A new survey from Aalborg University seems to show that boys are not as happy in kindergartens as girls.
“The survey shows that girls generally do better in kindergartens than boys. They are comforted more, they like going to kindergarten more and they are told off less by the grown-ups,” says Prof. Lars Qvortrup, one of the authors of “Quality in pre-schools – seen through the eyes of the children”.
The survey is the first of its kind, in which children themselves have been asked using questionnaire in which smileys that can be marked against questions such as: Do you like going to kindergarten? Do you like the grown-ups?
The answers from some 3,000 children in 140 pre-schools across the country show that most children are happy at kindergartens, but that there is a marked difference between girls and boys. Some 10 per cent of girls are not that happy about going to pre-school, while the figure for boys is 20 per cent – or two boys in each group.
The survey has also asked pre-school teachers for their views – and the result is almost the same. According to the grown-ups 7.3 per cent of boys never or seldom demonstrate what is seen as suitable social behaviour, while the figure for girls is 2.6 per cent.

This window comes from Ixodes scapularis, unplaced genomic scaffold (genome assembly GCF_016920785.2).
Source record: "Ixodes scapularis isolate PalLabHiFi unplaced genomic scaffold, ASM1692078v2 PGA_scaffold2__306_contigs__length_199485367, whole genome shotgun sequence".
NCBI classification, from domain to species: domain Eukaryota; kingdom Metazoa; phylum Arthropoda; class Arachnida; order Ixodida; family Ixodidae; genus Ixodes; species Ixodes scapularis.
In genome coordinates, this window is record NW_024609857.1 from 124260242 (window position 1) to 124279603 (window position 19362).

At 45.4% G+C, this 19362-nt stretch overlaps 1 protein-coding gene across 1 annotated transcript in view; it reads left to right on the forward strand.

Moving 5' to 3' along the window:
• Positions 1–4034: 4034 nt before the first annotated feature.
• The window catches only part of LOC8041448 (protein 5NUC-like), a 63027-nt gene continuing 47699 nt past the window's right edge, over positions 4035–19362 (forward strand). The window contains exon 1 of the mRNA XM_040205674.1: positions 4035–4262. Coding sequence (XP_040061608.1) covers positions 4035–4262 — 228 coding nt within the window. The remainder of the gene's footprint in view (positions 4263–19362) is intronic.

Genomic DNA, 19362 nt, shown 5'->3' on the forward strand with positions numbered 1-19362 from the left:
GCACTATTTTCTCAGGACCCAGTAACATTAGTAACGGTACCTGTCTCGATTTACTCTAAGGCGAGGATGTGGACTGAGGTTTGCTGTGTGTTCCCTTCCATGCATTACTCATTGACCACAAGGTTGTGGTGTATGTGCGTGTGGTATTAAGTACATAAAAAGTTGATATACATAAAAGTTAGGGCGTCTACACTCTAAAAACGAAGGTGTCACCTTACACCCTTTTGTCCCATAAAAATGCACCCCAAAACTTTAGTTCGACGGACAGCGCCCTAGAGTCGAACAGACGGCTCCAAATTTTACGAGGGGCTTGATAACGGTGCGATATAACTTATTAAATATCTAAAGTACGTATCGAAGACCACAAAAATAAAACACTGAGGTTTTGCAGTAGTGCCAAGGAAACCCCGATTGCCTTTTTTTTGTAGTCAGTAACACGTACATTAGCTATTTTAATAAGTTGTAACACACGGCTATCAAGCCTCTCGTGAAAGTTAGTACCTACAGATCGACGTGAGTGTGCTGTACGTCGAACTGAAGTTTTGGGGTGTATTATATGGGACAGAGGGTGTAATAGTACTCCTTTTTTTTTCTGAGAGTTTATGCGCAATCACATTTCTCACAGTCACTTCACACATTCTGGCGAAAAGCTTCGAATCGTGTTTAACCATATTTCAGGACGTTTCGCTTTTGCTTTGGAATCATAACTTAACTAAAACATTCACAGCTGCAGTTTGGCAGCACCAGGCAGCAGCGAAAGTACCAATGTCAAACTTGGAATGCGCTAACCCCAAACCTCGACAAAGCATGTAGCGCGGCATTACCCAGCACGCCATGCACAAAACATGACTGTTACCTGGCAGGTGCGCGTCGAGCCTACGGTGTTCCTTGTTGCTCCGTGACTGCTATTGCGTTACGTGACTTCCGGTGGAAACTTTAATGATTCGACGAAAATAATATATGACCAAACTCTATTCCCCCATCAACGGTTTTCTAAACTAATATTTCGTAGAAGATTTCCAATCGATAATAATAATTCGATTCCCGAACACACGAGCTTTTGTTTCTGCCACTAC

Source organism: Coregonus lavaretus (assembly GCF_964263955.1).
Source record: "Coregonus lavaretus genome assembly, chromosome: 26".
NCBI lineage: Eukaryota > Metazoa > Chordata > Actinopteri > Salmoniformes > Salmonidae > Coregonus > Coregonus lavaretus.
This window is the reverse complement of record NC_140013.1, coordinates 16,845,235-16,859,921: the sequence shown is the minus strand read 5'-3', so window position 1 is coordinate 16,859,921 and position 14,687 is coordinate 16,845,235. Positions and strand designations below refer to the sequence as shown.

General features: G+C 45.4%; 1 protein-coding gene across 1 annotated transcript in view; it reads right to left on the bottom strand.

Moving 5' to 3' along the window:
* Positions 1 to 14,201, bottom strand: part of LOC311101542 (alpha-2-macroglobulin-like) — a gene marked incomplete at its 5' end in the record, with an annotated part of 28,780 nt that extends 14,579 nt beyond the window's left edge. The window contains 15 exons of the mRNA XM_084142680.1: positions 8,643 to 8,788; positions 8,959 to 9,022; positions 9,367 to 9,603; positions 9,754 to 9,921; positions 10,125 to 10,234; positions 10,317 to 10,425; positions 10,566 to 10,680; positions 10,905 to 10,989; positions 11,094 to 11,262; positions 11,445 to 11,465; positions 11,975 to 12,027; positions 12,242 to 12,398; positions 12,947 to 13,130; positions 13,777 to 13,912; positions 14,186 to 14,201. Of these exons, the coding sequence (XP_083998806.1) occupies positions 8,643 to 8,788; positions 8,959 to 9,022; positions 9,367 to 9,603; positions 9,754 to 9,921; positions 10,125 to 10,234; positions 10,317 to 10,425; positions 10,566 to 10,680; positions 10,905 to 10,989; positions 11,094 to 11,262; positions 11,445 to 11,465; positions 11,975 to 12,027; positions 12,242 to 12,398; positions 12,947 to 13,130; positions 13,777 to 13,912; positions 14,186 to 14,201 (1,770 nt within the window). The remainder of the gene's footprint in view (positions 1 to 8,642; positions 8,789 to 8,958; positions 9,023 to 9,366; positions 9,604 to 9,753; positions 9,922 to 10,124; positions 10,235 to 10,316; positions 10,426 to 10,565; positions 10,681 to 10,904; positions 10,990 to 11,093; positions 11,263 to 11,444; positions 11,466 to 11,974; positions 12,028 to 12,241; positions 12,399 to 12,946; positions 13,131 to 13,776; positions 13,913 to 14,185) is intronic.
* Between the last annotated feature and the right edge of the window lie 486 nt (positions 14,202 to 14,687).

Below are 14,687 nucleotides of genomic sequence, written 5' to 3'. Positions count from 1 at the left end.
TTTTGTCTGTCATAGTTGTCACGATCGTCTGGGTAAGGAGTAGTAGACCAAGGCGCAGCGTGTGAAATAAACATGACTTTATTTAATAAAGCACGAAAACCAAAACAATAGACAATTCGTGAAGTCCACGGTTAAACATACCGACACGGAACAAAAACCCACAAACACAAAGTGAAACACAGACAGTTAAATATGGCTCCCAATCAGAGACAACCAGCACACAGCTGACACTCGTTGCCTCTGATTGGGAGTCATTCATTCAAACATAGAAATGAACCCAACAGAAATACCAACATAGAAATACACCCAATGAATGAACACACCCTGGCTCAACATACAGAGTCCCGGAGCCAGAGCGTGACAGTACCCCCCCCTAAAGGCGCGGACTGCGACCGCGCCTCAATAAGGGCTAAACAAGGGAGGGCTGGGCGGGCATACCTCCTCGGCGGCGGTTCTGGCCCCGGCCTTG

According to pre-school teachers boys are more reactive, have more tantrums, are more restless and disturb activities more often.
On the other hand girls are better at ‘formulating their wishes verbally’, ‘playing with language’ and ‘finding their own rhymes’.
Education Minister Christine Antorini says consideration should be given to whether teaching methods should be adapted to help boys both in pre-schools and schools.
“We can see that boys are left out, so we must develop teaching methods so that they too are included,” Antorini says.
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Edited by Julian Isherwood